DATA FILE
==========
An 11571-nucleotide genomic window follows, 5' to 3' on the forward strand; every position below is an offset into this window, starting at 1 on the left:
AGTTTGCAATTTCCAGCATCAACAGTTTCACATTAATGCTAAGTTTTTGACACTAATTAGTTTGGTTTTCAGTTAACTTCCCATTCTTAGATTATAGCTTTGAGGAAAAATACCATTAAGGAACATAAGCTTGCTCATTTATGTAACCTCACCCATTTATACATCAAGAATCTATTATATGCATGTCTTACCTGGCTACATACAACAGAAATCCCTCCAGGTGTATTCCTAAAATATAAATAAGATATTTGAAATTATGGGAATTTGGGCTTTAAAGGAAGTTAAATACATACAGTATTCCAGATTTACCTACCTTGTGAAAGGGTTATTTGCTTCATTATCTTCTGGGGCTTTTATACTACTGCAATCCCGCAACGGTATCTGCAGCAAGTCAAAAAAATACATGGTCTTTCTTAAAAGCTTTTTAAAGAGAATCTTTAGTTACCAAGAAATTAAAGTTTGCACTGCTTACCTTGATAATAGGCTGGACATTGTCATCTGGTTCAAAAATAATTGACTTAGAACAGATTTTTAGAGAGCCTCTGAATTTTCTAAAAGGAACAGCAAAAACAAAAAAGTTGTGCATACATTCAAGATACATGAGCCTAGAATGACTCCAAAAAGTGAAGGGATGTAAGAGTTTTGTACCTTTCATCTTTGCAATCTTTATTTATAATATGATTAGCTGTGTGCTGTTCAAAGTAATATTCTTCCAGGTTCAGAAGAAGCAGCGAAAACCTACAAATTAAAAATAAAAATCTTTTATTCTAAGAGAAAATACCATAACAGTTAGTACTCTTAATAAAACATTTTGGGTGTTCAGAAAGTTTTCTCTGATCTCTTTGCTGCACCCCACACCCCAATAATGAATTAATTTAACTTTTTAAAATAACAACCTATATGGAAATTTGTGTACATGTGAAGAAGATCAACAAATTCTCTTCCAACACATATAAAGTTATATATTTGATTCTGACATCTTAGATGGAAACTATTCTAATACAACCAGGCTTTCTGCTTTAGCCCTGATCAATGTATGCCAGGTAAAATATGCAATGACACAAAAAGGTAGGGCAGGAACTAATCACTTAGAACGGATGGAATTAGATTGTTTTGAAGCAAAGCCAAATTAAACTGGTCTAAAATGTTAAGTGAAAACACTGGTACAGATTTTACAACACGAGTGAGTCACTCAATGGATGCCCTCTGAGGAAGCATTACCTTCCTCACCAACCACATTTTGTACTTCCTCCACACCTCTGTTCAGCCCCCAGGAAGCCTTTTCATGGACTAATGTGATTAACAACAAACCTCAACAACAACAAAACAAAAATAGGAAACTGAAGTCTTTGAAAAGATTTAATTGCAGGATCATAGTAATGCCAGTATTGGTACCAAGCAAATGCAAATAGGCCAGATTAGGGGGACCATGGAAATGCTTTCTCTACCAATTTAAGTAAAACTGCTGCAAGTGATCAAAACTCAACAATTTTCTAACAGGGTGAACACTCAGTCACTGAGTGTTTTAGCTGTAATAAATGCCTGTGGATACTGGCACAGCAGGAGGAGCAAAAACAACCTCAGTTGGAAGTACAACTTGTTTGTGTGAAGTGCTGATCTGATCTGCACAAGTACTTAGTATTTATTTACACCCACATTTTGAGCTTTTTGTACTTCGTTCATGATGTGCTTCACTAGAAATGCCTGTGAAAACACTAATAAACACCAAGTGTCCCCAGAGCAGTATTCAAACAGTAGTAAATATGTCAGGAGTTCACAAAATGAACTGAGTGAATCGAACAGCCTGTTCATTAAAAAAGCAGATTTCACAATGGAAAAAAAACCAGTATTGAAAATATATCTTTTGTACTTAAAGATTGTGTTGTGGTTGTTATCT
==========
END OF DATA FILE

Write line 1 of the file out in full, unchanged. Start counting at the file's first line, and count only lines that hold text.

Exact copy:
An 11571-nucleotide genomic window follows, 5' to 3' on the forward strand; every position below is an offset into this window, starting at 1 on the left: